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Interview 31

Age at interview: 66
Brief Outline: He cares full-time for his wife, who was diagnosed with Crohn's disease in 1998. She has been admitted to ICU several times and recently had a stroke.
Background: Retired ambulance service manager, married with two adult children. Ethnic background/nationality: White British.

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He cares full-time for his wife, who was diagnosed with Crohn's disease in 1998. She has been admitted to ICU on several occasions and recently had a stroke. She was first admitted to ICU in 2002 and 2004 and since then because of bowel related problems. 

Since his wife's illnesses he has changed his daily routine so that he can look after her. His wife's recent stroke affected her speech, co-ordination and she is now also visually impaired. She was extremely weak and was gradually re-building her physical strength. She had lost a lot of confidence and couldn't be left on her own.

When his wife was in ICU he visited almost every afternoon, staying in ICU until the early hours of the morning. When she was in a general ward most recently, he visited daily so that he could feed her. Now she is back home, he looks after her full-time as well as the household tasks. Although he would like to have a short break from his caring responsibilities he feels that, because his wife needs a lot of care at the moment, including personal care, there is no one available or able to step in. He is unsure how well his wife will recover but feels that he has been able to care for her so well because of his love for her.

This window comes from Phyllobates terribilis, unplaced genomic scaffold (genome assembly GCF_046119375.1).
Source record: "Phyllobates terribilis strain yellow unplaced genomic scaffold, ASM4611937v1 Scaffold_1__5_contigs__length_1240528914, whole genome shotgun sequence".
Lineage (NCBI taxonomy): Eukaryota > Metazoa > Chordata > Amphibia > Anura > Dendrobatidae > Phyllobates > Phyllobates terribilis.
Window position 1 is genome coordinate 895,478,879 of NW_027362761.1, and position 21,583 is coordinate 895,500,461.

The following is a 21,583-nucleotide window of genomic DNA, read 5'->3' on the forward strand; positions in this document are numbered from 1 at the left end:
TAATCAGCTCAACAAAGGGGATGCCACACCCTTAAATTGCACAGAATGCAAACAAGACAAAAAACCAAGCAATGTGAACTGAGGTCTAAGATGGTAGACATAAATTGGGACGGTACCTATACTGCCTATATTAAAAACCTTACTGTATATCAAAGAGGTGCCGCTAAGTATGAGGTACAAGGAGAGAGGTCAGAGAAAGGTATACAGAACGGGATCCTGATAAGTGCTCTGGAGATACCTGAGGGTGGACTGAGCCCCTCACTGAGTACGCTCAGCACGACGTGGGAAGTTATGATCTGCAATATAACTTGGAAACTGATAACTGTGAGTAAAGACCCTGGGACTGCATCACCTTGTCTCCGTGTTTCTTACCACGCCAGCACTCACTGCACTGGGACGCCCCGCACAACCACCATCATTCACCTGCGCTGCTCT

Because his wife was too weak to feed herself and the nurses were too busy to feed each patient...

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They sent her straight down onto the main surgical ward and the first night, well first morning, she was there somebody came along and just plonked a bowl of water down in front of her and expected her to wash. And on this particular occasion she couldn't even lift her arm off the bed clothes let alone sit up in bed. 

She had got no energy left at all this time and eventually they took her into a side ward because they realised that she wasn't quite ready to go out onto the main ward. But even on the side ward, the people when the meals came round they would put it on the table and push it in front of the patient. And obviously she couldn't reach the food to eat it. One particular day after a couple of days, I happened to come along. It was still meal time and they used to let me creep in as long as I didn't make a noise, you know, I could go in out of visiting times. And I noticed that there was food all the way down the front of her and I asked her what had happened to her and she said, 'Well I was trying to get some food down but I can't reach. I can't pick the spoon up'. And she had got it all down her. So I started to feed her then and she was quite hungry. I told the nurses the problem and they said, 'We just haven't got time to individually feed everybody. So, you know, if you would like to come in, you are more then welcome to help feed her'.